More states are moving forward with plans to provide COVID-19 booster shots to all adults, with hopes that supplementing people’s protection against the virus will help bring an end to the pandemic.
Officials in Minnesota, Maine and Kansas announced this week that their states will provide COVID-19 booster shots to all fully vaccinated adults who received their second doses at least six months ago.
Current federal guidance on booster shots says that individuals over the age of 65, those who are at high risk because of their work or where they live, and others with underlying medical conditions should get a third jab.
The Food and Drug Administration, however, is expected to expand that group to all adults for those who received the Pfizer-BioNTech vaccine as early as Thursday, according to The New York Times.
Despite the federal guidance, a number of states are giving all fully vaccinated adults the green light to receive a third jab, including Arkansas, California and Colorado.
Minnesota Health Department Commissioner Jan Malcolm on Tuesday said her state will expand booster shot eligibility to all adults by the end of the week if the federal government does not revise its guidance first, according to The Associated Press.
She cited the rising number of COVID-19 cases in the Gopher State as the reason the move is necessary.
“Given the alarming surge in COVID cases that Minnesota is facing, with the current case levels that we have, and as we now head indoors for the winter and gather for the holidays, this booster protection is particularly important and timely,” Malcolm said, according to the AP.
Infections have been on the rise since the end of October, hitting as many as 4,400 new cases per day, according to data collected by the Times.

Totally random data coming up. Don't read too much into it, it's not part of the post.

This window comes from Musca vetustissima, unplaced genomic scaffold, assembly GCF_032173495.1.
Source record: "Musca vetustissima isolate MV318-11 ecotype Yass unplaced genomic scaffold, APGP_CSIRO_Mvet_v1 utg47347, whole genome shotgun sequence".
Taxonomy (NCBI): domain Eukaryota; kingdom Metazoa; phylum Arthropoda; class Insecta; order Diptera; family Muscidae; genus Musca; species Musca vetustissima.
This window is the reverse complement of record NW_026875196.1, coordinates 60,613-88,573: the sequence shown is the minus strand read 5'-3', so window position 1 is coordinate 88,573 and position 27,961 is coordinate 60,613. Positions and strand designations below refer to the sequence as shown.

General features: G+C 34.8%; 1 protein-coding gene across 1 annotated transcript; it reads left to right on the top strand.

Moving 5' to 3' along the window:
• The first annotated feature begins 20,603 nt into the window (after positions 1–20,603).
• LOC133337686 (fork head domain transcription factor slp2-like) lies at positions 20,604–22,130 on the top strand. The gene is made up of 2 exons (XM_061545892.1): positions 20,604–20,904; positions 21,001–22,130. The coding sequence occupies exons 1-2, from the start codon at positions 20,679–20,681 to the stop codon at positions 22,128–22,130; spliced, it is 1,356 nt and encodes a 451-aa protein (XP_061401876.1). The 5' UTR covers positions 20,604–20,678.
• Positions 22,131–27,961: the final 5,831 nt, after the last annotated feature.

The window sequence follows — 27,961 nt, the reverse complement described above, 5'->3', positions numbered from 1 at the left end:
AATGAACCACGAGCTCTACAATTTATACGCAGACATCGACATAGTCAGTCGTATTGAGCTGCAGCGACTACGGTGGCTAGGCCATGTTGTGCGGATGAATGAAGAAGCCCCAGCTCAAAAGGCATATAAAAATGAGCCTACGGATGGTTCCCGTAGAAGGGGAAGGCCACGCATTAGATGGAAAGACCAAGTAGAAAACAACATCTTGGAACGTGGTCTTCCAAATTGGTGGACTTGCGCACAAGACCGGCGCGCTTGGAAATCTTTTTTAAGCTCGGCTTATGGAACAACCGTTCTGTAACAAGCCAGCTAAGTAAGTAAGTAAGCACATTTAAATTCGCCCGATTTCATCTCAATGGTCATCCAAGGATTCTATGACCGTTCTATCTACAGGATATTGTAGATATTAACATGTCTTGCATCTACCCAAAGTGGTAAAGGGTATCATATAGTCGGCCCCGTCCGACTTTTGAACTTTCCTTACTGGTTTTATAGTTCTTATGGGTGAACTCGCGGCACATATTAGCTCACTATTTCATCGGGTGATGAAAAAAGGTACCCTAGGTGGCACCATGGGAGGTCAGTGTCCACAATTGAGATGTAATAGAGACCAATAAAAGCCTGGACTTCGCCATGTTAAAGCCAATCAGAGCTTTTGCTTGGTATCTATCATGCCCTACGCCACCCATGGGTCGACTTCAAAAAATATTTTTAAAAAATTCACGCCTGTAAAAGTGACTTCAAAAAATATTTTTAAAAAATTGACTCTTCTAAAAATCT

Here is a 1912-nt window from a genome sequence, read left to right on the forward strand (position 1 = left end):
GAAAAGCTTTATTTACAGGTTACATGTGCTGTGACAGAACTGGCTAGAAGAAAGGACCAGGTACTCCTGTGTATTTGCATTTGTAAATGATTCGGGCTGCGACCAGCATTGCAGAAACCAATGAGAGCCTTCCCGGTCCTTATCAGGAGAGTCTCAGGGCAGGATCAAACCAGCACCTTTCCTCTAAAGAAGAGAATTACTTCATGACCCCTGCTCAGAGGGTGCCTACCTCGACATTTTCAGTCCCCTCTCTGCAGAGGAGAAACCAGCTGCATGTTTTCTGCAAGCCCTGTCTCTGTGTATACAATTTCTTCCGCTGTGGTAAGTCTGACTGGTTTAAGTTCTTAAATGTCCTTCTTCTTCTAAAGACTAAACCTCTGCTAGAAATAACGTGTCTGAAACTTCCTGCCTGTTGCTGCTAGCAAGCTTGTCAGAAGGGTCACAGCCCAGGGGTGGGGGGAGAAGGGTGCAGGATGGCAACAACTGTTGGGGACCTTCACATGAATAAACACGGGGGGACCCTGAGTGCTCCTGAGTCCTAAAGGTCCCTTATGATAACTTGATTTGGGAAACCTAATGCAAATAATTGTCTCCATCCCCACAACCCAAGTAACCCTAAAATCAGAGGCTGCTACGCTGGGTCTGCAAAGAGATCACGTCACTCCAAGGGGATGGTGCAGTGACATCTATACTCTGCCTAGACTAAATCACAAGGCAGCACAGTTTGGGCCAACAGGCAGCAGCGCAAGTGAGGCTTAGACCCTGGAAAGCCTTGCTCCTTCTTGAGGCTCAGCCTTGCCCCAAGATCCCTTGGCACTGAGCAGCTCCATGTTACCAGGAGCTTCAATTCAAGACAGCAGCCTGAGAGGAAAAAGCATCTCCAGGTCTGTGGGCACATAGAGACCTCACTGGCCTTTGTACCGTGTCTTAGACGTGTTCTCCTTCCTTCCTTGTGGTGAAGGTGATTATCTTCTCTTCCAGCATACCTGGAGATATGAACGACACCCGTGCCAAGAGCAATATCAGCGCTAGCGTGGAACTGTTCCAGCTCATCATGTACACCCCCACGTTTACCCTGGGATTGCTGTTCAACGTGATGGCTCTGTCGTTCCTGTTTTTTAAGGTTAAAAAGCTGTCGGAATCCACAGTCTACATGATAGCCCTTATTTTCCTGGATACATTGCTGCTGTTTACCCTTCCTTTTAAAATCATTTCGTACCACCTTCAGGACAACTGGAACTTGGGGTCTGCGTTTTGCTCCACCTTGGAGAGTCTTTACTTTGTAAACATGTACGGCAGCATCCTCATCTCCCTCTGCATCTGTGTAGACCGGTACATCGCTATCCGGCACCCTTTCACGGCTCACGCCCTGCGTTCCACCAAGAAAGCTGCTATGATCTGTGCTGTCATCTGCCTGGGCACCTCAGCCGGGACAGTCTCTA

On Wednesday, officials in Kansas announced that all fully vaccinated adults who received their second shot at least six months ago and are at a high risk of contracting the disease are eligible to receive a third dose. The state noted that currently all Kansas counties are experiencing a high risk of community transmission.
Kansas Department of Health and Environment Secretary Lee Norman said the new guidance is necessary as the state moves into the winter months, when there is a higher potential for transmission.
“As we move into the winter months, Kansans will increasingly be indoors, putting themselves at greater risk of contracting the virus,” Norman said in a statement.
“Allowing Kansans to self-determine their risk of exposure to COVID-19 ensures that every tool is available to protect themselves and reduce the possibility of a winter COVID-19 surge,” he added.
In Maine, vaccinated adults who have been fully immunized for at least six months with the Pfizer-BioNTech or Moderna vaccine or for at least two months with the Johnson & Johnson shot are eligible to get a third jab as of Wednesday. The state said that because of rising community transmission rates, Maine’s health agency has determined that all individuals are at a high risk for exposure.
1/Today, @GovJanetMills announced that all Mainers 18+ who received the @pfizer or @moderna_tx #COVID19 vaccine are eligible for a booster at least 6 months after their second shot.— Nirav D. Shah (@nirav_mainecdc) November 17, 2021
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